Before going to residential drug rehab, I lived in Santa Monica, I had made several half-hearted attempts at getting clean. I tried going to AA and NA meetings and working with a therapist. I’d even been enrolled in a juvenile outpatient program. After each potentially successful attempt, I would inevitably return to using, to everyone’s dismay and frustration. I felt that I was destined to be an addict and alcoholic. Every time I went back to school, the drugs were still there, and I didn’t have enough of a foundation in recovery to face it without using. As a last-ditch effort, my parents sent me to an adolescent rehab, where I was removed from my entire life at home in order to focus fully on my recovery. As my time in the treatment center went on, I began to doubt my ability to stay clean after leaving the safety of inpatient treatment. My counselors and I began to focus on relapse prevention. I had put in so much hard work in treatment that I couldn’t bear to see my sobriety slip away.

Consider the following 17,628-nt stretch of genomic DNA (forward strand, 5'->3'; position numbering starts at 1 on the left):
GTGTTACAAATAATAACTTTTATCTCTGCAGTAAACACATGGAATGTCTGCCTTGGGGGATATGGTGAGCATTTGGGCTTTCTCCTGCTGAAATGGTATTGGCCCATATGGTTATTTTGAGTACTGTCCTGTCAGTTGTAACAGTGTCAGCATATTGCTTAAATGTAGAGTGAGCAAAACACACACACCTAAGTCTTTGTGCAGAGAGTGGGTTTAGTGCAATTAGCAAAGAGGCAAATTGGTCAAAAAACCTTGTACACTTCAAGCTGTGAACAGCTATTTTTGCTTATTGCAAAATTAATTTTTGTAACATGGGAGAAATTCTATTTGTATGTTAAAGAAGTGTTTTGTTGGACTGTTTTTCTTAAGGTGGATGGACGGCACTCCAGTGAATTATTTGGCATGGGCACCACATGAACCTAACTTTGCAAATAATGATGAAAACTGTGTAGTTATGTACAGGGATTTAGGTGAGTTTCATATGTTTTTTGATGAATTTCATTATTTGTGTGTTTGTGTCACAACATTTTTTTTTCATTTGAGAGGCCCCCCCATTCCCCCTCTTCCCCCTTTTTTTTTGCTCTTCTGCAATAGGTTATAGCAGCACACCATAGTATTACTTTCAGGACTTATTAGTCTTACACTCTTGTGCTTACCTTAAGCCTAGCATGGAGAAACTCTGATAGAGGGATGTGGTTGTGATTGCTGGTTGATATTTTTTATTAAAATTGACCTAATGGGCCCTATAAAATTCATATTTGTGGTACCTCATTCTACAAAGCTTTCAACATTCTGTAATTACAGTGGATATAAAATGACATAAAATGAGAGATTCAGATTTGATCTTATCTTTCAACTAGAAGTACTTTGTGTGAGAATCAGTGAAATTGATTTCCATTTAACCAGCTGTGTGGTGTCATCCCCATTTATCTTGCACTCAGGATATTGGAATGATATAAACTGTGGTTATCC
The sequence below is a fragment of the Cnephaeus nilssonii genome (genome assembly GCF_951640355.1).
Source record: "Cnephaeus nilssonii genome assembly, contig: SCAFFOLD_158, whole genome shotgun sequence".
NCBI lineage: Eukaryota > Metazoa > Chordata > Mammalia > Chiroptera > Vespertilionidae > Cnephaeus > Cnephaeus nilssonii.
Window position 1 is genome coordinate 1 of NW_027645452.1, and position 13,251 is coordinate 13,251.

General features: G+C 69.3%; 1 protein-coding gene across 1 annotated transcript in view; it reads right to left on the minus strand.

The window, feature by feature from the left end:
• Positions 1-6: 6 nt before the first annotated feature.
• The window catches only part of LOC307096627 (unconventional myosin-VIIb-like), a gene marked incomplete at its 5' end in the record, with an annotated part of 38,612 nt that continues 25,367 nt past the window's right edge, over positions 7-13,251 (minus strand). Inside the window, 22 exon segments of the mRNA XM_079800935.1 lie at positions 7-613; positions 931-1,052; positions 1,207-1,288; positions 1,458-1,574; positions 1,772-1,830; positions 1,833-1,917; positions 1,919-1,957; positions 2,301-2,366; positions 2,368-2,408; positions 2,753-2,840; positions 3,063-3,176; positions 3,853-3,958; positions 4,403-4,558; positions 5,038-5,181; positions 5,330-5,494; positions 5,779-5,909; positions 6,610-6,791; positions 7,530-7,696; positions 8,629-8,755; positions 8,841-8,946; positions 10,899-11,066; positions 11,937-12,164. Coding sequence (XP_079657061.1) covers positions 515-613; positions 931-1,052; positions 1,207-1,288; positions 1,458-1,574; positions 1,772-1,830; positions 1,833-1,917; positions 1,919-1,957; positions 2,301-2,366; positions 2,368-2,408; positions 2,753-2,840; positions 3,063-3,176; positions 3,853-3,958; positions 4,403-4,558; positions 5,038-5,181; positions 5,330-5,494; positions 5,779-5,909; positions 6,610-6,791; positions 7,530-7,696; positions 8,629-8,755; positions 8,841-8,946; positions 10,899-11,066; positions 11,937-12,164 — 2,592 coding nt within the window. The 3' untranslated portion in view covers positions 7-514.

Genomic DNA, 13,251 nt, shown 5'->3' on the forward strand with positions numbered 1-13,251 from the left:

I continued to build my support group. With the treatment center’s encouragement, I got a sponsor that I check in with daily. Frequent meeting attendance led me to start seeing familiar faces in the rooms. I identified some of my triggers- the things that make me want to use, and began to do work to take some of the power out of them. I began to recognize my own power of choice. Nothing could make me use; I made the decision whether or not I used. As one counselor put it, “You can choose to go there in your head, or you can choose not to.” Even today, when my head starts spinning over a particular issue, I remind myself that I choose whether or not I run with the thought or not. I can make a deliberate shift in what I’m thinking about. For example, if I am spinning over an issue, I’ll stop and think about what it’s like to ride a horse, or what my favorite birthday present was. It works for me. I also imagine that I am playing air hockey- just knocking the disturbing thoughts right out of my brain. I have begun the long process of replacing the old negative information in my brain with new useful information. As I have stayed clean, I have held onto the basic tools I learned in residential treatment. I am so glad that I was given the chance to learn some good tools that help me to make the right choices today.